Another contentious issue within China is the significant dependence on coal for power generation and the industrial sector. China’s National Energy Administration is expected to clarify details on coal development when it releases its plans for the energy and the power sector, and for the first time, the Ministry of Ecology and Environment will also release a plan for emissions reduction. China’s reliance on coal for domestic energy use and overseas exports will be one of the most difficult challenges for its clean energy transition and to improving its international standing on climate action. Coal-fired power generation is already uneconomical, and the majority of China’s coal-fired power plants are failing to compete with the low cost of renewables. Despite the financial realities, the country still has 247 GW of new coal plants in the construction pipeline, and while the 14th FYP mentions that further coal build-out will be “clean and efficient,” any further expansion of coal will restrict the world’s ability to stay within the Paris Agreement’s 1.5 degree Celsius limit.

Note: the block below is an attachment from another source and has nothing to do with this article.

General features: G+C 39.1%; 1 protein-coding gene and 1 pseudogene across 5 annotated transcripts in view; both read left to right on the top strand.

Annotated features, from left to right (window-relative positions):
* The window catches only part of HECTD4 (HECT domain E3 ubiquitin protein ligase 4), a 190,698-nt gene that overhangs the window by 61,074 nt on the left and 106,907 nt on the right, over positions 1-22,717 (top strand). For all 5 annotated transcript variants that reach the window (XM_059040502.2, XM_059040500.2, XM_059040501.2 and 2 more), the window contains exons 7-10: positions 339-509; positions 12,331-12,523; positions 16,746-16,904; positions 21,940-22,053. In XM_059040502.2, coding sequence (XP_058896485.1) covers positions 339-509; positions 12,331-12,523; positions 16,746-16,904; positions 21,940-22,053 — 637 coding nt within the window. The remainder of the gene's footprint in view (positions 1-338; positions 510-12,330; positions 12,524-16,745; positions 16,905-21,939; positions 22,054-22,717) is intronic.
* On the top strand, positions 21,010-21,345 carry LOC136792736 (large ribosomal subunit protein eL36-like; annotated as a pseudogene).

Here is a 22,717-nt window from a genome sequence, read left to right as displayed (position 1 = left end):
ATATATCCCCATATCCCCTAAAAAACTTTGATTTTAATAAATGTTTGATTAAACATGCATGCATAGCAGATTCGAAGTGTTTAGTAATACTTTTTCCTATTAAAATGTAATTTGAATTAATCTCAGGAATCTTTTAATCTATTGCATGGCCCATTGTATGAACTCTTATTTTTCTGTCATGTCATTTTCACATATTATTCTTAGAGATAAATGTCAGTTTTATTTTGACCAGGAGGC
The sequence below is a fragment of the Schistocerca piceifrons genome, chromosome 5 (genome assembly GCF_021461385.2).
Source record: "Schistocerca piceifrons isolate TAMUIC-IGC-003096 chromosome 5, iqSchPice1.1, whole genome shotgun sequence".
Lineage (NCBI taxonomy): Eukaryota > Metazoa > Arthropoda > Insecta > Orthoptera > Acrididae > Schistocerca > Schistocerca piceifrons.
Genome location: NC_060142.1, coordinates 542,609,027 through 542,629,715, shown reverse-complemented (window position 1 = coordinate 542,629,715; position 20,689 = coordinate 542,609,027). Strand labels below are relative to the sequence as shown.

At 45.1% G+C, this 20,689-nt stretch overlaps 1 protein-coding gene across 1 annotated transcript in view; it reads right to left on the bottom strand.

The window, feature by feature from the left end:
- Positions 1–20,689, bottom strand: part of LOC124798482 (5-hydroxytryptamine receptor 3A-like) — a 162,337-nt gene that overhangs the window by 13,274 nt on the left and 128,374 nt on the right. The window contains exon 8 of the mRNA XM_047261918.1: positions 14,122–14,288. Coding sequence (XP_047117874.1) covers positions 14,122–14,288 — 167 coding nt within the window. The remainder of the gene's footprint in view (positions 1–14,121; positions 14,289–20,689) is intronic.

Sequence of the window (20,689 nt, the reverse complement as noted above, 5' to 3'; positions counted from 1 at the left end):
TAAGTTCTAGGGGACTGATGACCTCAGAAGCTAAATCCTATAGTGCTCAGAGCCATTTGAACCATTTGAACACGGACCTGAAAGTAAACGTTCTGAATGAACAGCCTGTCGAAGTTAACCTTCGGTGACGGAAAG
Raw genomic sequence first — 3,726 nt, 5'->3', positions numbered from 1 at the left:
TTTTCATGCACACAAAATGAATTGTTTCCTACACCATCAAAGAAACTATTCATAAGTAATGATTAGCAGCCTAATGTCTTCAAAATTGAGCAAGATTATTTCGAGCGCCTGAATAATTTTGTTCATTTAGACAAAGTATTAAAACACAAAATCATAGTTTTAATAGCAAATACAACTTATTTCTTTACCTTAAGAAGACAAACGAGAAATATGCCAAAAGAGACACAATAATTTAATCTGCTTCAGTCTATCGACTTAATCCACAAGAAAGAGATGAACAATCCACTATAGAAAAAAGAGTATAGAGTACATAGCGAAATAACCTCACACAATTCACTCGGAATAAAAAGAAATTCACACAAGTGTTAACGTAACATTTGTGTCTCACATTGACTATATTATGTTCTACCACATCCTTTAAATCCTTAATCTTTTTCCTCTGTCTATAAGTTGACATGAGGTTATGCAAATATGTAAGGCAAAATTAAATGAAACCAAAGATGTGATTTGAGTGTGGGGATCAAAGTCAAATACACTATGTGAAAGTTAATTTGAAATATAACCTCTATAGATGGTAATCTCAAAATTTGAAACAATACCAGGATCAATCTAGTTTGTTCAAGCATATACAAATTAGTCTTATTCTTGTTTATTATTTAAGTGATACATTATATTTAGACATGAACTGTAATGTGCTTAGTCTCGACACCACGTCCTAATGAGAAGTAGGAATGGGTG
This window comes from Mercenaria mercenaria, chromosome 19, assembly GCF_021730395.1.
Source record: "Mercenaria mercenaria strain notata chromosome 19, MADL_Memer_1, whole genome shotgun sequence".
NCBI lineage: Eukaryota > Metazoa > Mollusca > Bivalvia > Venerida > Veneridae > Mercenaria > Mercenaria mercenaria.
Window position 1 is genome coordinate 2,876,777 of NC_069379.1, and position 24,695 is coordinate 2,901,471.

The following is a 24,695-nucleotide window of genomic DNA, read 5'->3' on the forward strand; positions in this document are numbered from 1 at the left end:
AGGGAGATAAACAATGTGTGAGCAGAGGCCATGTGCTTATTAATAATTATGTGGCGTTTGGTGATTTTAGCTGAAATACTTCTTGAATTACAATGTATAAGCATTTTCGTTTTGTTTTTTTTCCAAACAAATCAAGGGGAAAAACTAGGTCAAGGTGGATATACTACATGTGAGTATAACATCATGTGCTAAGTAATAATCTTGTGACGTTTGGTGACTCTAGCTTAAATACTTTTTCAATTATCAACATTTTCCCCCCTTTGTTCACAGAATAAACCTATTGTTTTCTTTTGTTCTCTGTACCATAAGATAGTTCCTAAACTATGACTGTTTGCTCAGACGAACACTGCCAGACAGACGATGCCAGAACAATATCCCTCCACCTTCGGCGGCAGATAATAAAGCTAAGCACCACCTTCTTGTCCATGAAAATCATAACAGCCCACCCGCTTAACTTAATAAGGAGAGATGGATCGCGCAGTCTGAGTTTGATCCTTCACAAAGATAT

Despite the reservations about the potential for China’s near-term progress on climate goals, Chinese leadership is clearly laying the groundwork for long-term comprehensive reforms to promote sustainable development and integrate the concept of carbon neutrality into policies across the national and provincial governing bodies. The State Council released guidelines in February to develop a green and low-carbon circular economy, which emphasized energy and resource conservation, even at the household level. China also launched the national emissions trading scheme (ETS) this year, covering 2,225 firms in the power sector, and trading will start in June 2021. Eventually, the national ETS will include other energy-intensive sectors such as steel and aluminum. This carbon market will help accelerate China’s transformation from a carbon-intensive economy to one based on renewable energy and clean energy technology.